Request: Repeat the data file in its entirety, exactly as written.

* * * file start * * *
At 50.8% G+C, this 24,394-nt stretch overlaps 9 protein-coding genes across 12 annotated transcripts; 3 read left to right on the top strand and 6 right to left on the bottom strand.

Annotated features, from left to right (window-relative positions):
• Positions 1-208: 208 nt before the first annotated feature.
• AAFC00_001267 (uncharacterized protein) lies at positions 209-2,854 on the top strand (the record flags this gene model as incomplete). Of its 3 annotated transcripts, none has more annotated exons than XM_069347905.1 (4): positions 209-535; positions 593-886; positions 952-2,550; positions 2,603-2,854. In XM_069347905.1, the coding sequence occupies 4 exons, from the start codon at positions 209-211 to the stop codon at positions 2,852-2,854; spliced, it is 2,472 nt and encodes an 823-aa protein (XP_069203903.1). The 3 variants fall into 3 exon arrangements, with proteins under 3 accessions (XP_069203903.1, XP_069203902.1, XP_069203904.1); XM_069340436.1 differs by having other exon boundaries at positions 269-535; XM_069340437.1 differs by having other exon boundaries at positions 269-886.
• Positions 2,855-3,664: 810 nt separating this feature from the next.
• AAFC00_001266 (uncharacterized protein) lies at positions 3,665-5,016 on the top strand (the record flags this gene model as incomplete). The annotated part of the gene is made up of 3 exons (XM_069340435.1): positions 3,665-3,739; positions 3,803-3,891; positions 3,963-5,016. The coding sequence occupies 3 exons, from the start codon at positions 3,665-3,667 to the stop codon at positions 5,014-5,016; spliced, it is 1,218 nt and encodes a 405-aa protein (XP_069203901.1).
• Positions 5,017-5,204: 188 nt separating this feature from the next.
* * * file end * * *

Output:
At 50.8% G+C, this 24,394-nt stretch overlaps 9 protein-coding genes across 12 annotated transcripts; 3 read left to right on the top strand and 6 right to left on the bottom strand.

Annotated features, from left to right (window-relative positions):
• Positions 1-208: 208 nt before the first annotated feature.
• AAFC00_001267 (uncharacterized protein) lies at positions 209-2,854 on the top strand (the record flags this gene model as incomplete). Of its 3 annotated transcripts, none has more annotated exons than XM_069347905.1 (4): positions 209-535; positions 593-886; positions 952-2,550; positions 2,603-2,854. In XM_069347905.1, the coding sequence occupies 4 exons, from the start codon at positions 209-211 to the stop codon at positions 2,852-2,854; spliced, it is 2,472 nt and encodes an 823-aa protein (XP_069203903.1). The 3 variants fall into 3 exon arrangements, with proteins under 3 accessions (XP_069203903.1, XP_069203902.1, XP_069203904.1); XM_069340436.1 differs by having other exon boundaries at positions 269-535; XM_069340437.1 differs by having other exon boundaries at positions 269-886.
• Positions 2,855-3,664: 810 nt separating this feature from the next.
• AAFC00_001266 (uncharacterized protein) lies at positions 3,665-5,016 on the top strand (the record flags this gene model as incomplete). The annotated part of the gene is made up of 3 exons (XM_069340435.1): positions 3,665-3,739; positions 3,803-3,891; positions 3,963-5,016. The coding sequence occupies 3 exons, from the start codon at positions 3,665-3,667 to the stop codon at positions 5,014-5,016; spliced, it is 1,218 nt and encodes a 405-aa protein (XP_069203901.1).
• Positions 5,017-5,204: 188 nt separating this feature from the next.